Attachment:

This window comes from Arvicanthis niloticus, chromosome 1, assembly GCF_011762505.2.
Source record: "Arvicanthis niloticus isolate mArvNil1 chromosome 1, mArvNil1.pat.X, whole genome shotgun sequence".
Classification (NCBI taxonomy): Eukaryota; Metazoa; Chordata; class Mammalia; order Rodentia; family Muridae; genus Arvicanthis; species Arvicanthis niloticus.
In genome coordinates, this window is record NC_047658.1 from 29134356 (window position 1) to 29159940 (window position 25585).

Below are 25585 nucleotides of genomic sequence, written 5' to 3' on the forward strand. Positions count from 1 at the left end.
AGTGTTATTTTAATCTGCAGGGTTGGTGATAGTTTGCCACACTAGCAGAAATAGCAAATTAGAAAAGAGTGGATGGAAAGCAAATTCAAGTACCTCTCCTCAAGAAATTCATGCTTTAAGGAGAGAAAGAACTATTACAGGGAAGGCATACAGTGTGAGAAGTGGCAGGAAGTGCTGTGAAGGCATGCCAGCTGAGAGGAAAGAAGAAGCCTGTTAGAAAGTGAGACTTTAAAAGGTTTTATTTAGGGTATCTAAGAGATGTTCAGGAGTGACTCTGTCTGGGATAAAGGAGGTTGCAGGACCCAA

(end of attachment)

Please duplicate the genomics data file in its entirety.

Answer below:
This window comes from Arvicanthis niloticus, chromosome 1, assembly GCF_011762505.2.
Source record: "Arvicanthis niloticus isolate mArvNil1 chromosome 1, mArvNil1.pat.X, whole genome shotgun sequence".
Classification (NCBI taxonomy): Eukaryota; Metazoa; Chordata; class Mammalia; order Rodentia; family Muridae; genus Arvicanthis; species Arvicanthis niloticus.
In genome coordinates, this window is record NC_047658.1 from 29134356 (window position 1) to 29159940 (window position 25585).

Below are 25585 nucleotides of genomic sequence, written 5' to 3' on the forward strand. Positions count from 1 at the left end.
AGTGTTATTTTAATCTGCAGGGTTGGTGATAGTTTGCCACACTAGCAGAAATAGCAAATTAGAAAAGAGTGGATGGAAAGCAAATTCAAGTACCTCTCCTCAAGAAATTCATGCTTTAAGGAGAGAAAGAACTATTACAGGGAAGGCATACAGTGTGAGAAGTGGCAGGAAGTGCTGTGAAGGCATGCCAGCTGAGAGGAAAGAAGAAGCCTGTTAGAAAGTGAGACTTTAAAAGGTTTTATTTAGGGTATCTAAGAGATGTTCAGGAGTGACTCTGTCTGGGATAAAGGAGGTTGCAGGACCCAA